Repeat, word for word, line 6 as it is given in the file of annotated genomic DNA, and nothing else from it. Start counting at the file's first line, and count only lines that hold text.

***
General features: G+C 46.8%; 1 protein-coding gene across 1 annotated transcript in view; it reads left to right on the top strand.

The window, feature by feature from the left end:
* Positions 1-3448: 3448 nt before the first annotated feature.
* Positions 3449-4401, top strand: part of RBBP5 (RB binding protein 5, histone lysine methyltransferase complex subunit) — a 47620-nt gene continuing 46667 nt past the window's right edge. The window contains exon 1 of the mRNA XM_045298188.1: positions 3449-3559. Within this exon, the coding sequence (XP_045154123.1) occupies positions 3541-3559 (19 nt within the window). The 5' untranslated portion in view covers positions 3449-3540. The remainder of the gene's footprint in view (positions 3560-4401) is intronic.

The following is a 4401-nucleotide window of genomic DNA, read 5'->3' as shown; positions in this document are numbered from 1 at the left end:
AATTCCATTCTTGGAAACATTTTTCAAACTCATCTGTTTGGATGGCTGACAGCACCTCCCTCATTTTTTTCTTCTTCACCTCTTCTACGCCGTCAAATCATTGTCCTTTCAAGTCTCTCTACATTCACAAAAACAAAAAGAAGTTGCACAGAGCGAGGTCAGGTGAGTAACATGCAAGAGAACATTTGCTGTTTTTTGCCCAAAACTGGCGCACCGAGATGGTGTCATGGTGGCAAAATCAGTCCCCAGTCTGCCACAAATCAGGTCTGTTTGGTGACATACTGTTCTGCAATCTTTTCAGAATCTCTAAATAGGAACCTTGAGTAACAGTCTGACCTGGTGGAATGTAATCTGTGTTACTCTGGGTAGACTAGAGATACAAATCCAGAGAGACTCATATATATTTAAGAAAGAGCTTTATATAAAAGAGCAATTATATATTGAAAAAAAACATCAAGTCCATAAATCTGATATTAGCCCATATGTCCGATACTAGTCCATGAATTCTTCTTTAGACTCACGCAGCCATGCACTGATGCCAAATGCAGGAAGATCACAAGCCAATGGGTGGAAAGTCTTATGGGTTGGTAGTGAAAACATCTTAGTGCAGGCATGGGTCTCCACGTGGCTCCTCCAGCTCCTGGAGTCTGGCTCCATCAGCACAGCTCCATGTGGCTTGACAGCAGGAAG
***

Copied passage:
AATTCCATTCTTGGAAACATTTTTCAAACTCATCTGTTTGGATGGCTGACAGCACCTCCCTCATTTTTTTCTTCTTCACCTCTTCTACGCCGTCAAATCATTGTCCTTTCAAGTCTCTCTACATTCACAAAAACAAAAAGAAGTTGCACAGAGCGAGGTCAGGTGAGTAACATGCAAGAGAACATTTGCTGTTTTTTGCCCAAAACTGGCGCACCGAGATGGTGTCATGGTGGCAAAATCAGTCCCCAGTCTGCCACAAATCAGGTCTGTTTGGTGACATACTGTTCTGCAATCTTTTCAGAATCTCTAAATAGGAACCTTGAGTAACAGTCTGACCTGGTGGAATGTAATCTGTGTTACTCTGGGTAGACTAGAGATACAAATCCAGAGAGACTCATATATATTTAAGAAAGAGCTTTATATAAAAGAGCAATTATATATTGAAAAAAAACATCAAGTCCATAAATCTGATATTAGCCCATATGTCCGATACTAGTCCATGAATTCTTCTTTAGACTCACGCAGCCATGCACTGATGCCAAATGCAGGAAGATCACAAGCCAATGGGTGGAAAGTCTTATGGGTTGGTAGTGAAAACATCTTAGTGCAGGCATGGGTCTCCACGTGGCTCCTCCAGCTCCTGGAGTCTGGCTCCATCAGCACAGCTCCATGTGGCTTGACAGCAGGAAG